Print 51 comment(s) - last by TIG.. on Jul 18 at 9:03 PM

If the major DRAM manufacturers fixed prices from 1998 to 2002, they're about to pay for it

A saga that has been cumulating for the last eight years is about to take another major step.  Seven of the major eight DRAM manufacturers will face a major antitrust complaint filing tomorrow lead by Attorney General Bill Lockyer.  Lockyer's filing for the State of California will be followed by additional suits in thirty-three more states shortly after.

The complaint claims that between 1998 and 2002 seven manufactures colluded to "fix DRAM chip prices, artificially restrain supply, allocate among themselves the production of DRAM chips and markets for the chips, and rig bids for DRAM chip contracts."  When the complaints are filed tomorrow, July 14, the following companies will be named:

  • Elpida Memory (Japan)
  • Hynix Semiconductor (South Korea)
  • Infineon Technologies AG (Germany)
  • Micron Technology (USA)
  • Mosel Vitelic (Taiwan)
  • Nanya Technology Corp. (Taiwan)
  • NEC Electronics America (USA)

Interestingly enough, the world's largest DRAM manufacturer, Samsung, is not listed in the claim.  Samsung had a DRAM market share of roughly 30% at the time and has been found guilty of price fixing during that same period.  In March of 2004, the FTC dropped an antitrust case against Rambus, to which Rambus turned around and sued Infineon, Hynix and Micron for artificially decreasing the price of DRAM to hurt the proliferation of RDRAM. Samsung, Rambus' major producer of RDRAM at the time, was also absent from these accusations.

The alleged collusion hurt the bottom line of several PC manufacturers at the time.  The suit to be filed by Lockyer names several manufactures, including Apple, Compaq, Dell, Gateway and IBM.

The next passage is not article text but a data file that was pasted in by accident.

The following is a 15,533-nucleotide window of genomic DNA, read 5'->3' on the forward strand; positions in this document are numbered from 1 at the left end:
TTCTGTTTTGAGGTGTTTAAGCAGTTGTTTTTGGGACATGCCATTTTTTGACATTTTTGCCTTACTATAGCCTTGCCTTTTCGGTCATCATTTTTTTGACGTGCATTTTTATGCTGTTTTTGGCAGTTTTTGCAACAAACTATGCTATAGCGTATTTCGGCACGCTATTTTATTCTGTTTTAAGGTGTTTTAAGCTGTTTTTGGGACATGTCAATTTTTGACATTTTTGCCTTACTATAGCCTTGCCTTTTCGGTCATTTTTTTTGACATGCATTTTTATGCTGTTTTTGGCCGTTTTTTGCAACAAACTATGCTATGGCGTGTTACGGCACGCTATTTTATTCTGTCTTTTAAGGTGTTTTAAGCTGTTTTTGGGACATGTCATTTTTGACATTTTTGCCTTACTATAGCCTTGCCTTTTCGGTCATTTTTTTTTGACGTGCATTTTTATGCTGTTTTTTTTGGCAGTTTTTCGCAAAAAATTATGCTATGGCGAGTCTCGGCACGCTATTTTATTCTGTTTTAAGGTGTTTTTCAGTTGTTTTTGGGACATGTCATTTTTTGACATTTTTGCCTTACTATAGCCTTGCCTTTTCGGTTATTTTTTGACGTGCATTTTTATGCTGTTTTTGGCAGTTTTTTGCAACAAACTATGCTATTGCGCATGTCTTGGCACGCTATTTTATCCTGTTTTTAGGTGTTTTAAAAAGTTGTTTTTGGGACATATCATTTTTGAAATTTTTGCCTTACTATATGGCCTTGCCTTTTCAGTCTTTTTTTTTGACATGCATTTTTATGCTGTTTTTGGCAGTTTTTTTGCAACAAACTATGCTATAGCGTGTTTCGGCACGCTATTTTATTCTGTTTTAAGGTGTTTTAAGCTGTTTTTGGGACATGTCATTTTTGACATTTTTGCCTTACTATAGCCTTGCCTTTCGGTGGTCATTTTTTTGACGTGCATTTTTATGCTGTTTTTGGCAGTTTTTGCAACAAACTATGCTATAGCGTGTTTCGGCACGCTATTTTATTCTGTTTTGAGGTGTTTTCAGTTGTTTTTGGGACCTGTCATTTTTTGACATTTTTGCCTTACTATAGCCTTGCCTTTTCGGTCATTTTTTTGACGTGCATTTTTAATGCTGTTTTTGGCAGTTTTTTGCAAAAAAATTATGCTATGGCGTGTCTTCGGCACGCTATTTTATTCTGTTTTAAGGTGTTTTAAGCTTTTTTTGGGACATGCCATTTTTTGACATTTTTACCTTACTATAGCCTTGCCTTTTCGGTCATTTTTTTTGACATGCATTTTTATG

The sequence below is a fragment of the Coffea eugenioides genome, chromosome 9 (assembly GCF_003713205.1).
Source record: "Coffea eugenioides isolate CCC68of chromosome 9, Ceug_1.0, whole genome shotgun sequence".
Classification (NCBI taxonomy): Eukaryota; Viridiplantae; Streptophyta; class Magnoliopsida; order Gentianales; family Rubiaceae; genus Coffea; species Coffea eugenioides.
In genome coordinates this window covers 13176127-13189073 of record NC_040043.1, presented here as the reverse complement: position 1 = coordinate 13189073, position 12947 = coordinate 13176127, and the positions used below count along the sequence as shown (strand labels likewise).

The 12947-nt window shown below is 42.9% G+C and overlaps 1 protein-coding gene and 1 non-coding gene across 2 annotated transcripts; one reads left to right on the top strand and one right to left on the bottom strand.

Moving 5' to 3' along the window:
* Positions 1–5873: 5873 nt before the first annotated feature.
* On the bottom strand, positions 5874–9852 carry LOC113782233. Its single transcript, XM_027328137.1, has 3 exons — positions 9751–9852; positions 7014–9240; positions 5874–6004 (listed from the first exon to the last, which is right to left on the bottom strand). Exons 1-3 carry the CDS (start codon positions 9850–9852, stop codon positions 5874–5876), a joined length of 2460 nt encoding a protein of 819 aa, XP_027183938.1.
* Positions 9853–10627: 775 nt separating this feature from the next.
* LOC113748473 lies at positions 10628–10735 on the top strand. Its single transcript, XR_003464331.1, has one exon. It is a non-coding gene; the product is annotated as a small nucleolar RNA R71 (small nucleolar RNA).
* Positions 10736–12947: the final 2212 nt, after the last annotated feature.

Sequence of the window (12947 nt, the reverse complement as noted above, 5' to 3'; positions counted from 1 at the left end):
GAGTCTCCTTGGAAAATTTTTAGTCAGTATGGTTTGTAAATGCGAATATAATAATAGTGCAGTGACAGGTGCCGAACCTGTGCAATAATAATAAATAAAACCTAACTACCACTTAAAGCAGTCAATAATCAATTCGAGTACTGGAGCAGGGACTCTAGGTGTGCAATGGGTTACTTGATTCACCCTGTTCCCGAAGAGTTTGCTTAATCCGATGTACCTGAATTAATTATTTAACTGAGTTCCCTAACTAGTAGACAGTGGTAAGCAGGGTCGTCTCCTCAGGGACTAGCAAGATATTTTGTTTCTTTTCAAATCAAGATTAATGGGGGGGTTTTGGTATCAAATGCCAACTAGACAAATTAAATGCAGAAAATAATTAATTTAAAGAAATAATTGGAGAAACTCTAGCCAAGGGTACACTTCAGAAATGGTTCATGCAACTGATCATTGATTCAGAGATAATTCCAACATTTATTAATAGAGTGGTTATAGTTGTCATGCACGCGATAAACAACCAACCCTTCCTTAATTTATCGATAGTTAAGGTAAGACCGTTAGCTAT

An excerpt from one of the claims reads "The manufacturers did not limit this pricing coordination to isolated or occasional conversations. On the contrary, during a roughly four-year period, there were frequent pricing communications among the conspiring manufacturers, exchanges that intensified in the days immediately preceding the dates on which they submitted bids to supply DRAM to the (computer makers), their largest and most important customers."

The industry certainly hasn't been without its share of shakeups.  In March of 2006, four Hynix executives were found guilty of price fixing, and are currently serving jail time.  Three Samsung executives were also found guilty, and Elpida was fined for price fixing too.

The suits seek retribution for the three year price fixing period, and will also impose penalties if the defendants are found guilty.

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This article is over a month old, voting and posting comments is disabled

By TIG on 7/16/2006 8:11:51 AM , Rating: 2
Once again, you make no argument related to the statements of these "two guys" patent specification.

There may be people who would think that standing up under oath in a court or in front of the USPTO and making statements that can readily be construed as material misrepresentations of fact isn't exactly the hallmark of "brilliant, Nobel-prize class" thinking. I understand that your investment portfolio would benefit greatly from the upholding of the rather absurdly broad claims allegedly deriving from the many continuations and divisional of the '898 system specification, but there are frankly quite a few incongruities that don't resolve favorably for the "inventors". And yes, there are many venues across the country and around the world where exactly the same issues are apparently being brought forward as part of the Rambus "'priviledged' litigation strategy", that might not be as good a thing as you seem to believe.

Now I understand that my unwillingness to suspend disbelief in order to turn one clock at the midpoint of early clock / late clock (or CTM / CFM if you prefer it that way) into two distinctly separate clocks separately derives and employed as RCLK and TCLK strikes directly at the heart of apple pie and the American Way. That's just my personal style as a rather hardbitten circuit hacker with no personal stake in any of these dingalings prevailing, whether they're "colluding cartels of infringers" or "litigating licensors". But if you think that, as a customer for computing hardware I'm interested in supporting the wholesale cooption of interface technology that preexisted the Rambus nonsense and in rather better implementation after billions of dollars and thousands of man hours have already been funded by the consumer to try to make their kludge-assed technological blind alley lead to some bright and shining future, you've got another think coming.

"Vista runs on Atom ... It's just no one uses it". -- Intel CEO Paul Otellini
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